Date of Award
Doctor of Education (EdD)
Abraham S. Fischler College of Education
The problem studied in this dissertation involved the disciplinary practices of school administrators and how the practices influenced the trend of suspensions based on socioeconomic status. The dissertation involved an exploration of the disciplinary practices of administrators, more specifically suspensions, within 19 middle schools in the northwest region of the United States. The purpose of the study was to provide insight regarding how leadership and disciplinary procedures affected the educational process. The purposefully selected sample involved 19 middle school principals and vice-principals, as well as students at the middle schools who had suspensions. Quantitative data were collected for three research questions. These data were collected with a modified version of the Schools and Staffing Survey, and suspension data came from the district’s computer database. The research design was an ex post facto design. The Statistical Package for the Social Sciences was used to compute descriptive statistics that included frequencies, percentages, means, standard deviations, effect sizes, and point-biserial correlations, as well as statistics from the t test for independent samples. Findings for Research Question 1 showed that administrators reported the principal was responsible for making the decision to suspend a student; teachers and principals impacted a student’s ability to display positive behaviors. Point-biserial correlation findings for Research Question 2 showed there was a large inverse relationship of -.532 between poverty and middle school suspensions. Results for Research Question 3 suggested that 13 of 19 (68.42%) of the schools had a greater number of students on free and reduced lunch suspended than students who did not receive free and reduced lunch. The mean difference between suspension scores for students on free and reduced lunch and students not on free and reduced lunch was 43.11, suggesting statistical significance, p = .001, with a large Cohen’s d effect-size indicator of 1.22. A primary implication was that future policy on research-based disciplinary polices to improve administrators’ attitudes and competence toward executing discipline policies should be implemented in all middle schools.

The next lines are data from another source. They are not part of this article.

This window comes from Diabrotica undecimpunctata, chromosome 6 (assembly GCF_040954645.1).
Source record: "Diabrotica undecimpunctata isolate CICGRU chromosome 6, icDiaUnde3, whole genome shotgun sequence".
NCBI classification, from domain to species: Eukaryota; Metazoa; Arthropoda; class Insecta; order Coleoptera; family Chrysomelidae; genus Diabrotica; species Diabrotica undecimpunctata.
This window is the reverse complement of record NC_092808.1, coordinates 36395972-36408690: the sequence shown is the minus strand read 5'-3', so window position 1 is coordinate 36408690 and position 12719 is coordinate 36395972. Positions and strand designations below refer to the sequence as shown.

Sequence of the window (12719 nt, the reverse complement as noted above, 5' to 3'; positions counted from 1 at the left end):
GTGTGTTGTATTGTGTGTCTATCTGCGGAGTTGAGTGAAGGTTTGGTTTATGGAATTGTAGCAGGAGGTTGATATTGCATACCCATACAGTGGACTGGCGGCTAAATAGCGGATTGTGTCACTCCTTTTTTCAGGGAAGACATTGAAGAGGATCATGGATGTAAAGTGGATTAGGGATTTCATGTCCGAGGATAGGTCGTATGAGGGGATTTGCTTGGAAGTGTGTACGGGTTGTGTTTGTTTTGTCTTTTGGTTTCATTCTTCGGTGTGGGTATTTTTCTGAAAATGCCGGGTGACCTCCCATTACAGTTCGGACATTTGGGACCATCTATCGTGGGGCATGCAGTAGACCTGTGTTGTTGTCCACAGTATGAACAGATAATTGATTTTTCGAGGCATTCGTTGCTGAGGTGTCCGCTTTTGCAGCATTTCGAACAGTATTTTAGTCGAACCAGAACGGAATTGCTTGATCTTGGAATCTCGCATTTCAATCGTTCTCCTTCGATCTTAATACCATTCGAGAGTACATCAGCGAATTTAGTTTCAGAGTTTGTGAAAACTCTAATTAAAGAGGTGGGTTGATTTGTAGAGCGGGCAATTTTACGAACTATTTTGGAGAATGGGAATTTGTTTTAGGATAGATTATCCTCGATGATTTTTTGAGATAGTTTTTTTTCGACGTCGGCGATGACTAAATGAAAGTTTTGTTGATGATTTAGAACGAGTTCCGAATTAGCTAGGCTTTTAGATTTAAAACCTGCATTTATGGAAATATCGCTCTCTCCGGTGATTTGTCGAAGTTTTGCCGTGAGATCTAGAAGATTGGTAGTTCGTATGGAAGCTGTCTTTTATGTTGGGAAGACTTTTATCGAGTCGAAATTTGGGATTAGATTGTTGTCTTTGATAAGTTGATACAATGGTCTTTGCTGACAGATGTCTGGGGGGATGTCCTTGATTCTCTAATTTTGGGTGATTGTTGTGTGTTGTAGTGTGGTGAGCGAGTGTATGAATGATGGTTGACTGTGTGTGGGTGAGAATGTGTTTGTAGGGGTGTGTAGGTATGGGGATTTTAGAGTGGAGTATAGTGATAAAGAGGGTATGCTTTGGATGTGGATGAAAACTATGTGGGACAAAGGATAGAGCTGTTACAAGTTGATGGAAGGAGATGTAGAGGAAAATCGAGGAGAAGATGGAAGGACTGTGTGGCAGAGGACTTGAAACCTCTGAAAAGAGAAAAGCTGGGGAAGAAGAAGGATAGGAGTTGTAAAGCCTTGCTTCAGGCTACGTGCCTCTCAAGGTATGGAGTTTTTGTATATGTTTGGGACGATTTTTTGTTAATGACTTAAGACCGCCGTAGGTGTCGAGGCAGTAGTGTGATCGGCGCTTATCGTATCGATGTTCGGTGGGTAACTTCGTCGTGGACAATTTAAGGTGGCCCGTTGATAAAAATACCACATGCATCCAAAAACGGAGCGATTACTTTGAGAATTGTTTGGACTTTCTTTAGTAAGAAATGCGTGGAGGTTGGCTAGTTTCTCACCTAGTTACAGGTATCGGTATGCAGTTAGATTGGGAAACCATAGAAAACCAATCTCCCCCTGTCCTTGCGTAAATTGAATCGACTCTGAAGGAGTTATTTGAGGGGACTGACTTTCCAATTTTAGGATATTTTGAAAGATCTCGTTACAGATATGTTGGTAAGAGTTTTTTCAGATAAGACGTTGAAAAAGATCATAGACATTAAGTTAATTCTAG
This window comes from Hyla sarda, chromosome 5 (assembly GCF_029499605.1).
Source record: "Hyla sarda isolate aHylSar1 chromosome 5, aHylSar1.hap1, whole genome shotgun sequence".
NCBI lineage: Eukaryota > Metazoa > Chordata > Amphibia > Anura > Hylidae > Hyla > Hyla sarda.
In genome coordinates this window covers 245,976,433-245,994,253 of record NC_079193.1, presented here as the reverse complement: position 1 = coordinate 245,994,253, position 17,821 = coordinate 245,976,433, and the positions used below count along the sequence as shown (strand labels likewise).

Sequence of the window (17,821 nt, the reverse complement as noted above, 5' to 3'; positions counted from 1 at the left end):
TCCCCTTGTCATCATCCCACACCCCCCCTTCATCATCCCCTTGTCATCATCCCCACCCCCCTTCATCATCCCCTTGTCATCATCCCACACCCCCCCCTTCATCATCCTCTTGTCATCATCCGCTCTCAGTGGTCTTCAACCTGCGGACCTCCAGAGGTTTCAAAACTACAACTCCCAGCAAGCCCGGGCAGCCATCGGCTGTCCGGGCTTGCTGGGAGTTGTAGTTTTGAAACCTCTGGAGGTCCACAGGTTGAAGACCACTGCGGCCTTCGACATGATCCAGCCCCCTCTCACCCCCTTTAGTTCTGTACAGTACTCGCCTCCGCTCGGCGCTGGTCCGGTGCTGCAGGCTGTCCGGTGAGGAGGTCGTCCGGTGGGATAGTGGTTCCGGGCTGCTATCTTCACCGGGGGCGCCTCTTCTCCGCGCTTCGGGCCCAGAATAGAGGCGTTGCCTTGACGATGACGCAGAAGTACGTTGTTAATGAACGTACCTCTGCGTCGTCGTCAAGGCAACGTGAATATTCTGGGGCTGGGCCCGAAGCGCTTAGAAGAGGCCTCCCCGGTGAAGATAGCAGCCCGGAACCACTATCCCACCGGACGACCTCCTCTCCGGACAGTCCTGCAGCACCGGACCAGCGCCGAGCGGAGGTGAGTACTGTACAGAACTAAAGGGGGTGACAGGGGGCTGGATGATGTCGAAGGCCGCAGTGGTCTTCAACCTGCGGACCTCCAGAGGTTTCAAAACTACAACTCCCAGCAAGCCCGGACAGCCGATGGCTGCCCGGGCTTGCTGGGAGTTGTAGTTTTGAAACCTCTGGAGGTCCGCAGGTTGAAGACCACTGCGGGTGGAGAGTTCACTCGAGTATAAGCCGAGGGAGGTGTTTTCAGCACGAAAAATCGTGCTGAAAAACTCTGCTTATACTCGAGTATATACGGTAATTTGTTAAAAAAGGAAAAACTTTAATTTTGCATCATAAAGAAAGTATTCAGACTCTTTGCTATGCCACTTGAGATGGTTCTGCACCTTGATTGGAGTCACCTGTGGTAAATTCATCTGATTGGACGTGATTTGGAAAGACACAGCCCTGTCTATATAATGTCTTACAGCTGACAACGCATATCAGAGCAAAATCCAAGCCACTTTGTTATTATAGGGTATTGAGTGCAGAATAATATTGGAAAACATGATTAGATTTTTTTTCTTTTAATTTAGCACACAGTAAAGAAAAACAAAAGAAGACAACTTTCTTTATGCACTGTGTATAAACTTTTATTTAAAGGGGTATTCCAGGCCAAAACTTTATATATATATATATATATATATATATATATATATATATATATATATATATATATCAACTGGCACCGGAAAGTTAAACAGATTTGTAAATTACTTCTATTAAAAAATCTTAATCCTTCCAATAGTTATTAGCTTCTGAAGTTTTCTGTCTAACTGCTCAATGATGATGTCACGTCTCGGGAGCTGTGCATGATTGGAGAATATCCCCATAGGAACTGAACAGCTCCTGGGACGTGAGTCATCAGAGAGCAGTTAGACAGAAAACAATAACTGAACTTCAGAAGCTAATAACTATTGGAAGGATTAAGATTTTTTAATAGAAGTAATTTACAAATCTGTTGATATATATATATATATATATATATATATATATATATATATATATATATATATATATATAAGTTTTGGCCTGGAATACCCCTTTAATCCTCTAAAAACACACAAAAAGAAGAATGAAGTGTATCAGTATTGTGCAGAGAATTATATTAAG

Brante C. Dashielle. 2016. The Impact of the Perceptions and Attitudes of Administrators on School Discipline Policy. Doctoral dissertation. Nova Southeastern University. Retrieved from NSUWorks, Abraham S. Fischler College of Education. (117)